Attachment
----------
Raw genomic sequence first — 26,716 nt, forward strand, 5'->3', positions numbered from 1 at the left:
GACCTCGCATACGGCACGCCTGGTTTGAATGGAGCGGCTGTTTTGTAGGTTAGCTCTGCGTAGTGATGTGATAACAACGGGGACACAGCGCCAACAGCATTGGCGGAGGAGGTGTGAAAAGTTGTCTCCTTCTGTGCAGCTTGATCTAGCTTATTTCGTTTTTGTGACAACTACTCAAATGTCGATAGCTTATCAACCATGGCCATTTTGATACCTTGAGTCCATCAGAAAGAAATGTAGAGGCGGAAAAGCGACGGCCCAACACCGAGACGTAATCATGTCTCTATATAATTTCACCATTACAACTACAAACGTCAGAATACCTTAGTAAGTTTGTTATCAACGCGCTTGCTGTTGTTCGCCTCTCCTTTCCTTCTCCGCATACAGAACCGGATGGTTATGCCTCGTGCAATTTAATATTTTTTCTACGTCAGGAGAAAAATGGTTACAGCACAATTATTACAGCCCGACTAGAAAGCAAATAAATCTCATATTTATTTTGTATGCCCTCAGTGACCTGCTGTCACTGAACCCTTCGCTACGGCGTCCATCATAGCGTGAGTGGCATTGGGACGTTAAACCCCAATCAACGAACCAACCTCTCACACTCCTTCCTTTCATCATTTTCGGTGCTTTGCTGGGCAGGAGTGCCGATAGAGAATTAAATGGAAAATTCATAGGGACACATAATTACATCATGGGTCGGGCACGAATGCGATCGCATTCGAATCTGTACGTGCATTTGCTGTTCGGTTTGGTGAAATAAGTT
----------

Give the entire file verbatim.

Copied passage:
Raw genomic sequence first — 26,716 nt, forward strand, 5'->3', positions numbered from 1 at the left:
GACCTCGCATACGGCACGCCTGGTTTGAATGGAGCGGCTGTTTTGTAGGTTAGCTCTGCGTAGTGATGTGATAACAACGGGGACACAGCGCCAACAGCATTGGCGGAGGAGGTGTGAAAAGTTGTCTCCTTCTGTGCAGCTTGATCTAGCTTATTTCGTTTTTGTGACAACTACTCAAATGTCGATAGCTTATCAACCATGGCCATTTTGATACCTTGAGTCCATCAGAAAGAAATGTAGAGGCGGAAAAGCGACGGCCCAACACCGAGACGTAATCATGTCTCTATATAATTTCACCATTACAACTACAAACGTCAGAATACCTTAGTAAGTTTGTTATCAACGCGCTTGCTGTTGTTCGCCTCTCCTTTCCTTCTCCGCATACAGAACCGGATGGTTATGCCTCGTGCAATTTAATATTTTTTCTACGTCAGGAGAAAAATGGTTACAGCACAATTATTACAGCCCGACTAGAAAGCAAATAAATCTCATATTTATTTTGTATGCCCTCAGTGACCTGCTGTCACTGAACCCTTCGCTACGGCGTCCATCATAGCGTGAGTGGCATTGGGACGTTAAACCCCAATCAACGAACCAACCTCTCACACTCCTTCCTTTCATCATTTTCGGTGCTTTGCTGGGCAGGAGTGCCGATAGAGAATTAAATGGAAAATTCATAGGGACACATAATTACATCATGGGTCGGGCACGAATGCGATCGCATTCGAATCTGTACGTGCATTTGCTGTTCGGTTTGGTGAAATAAGTT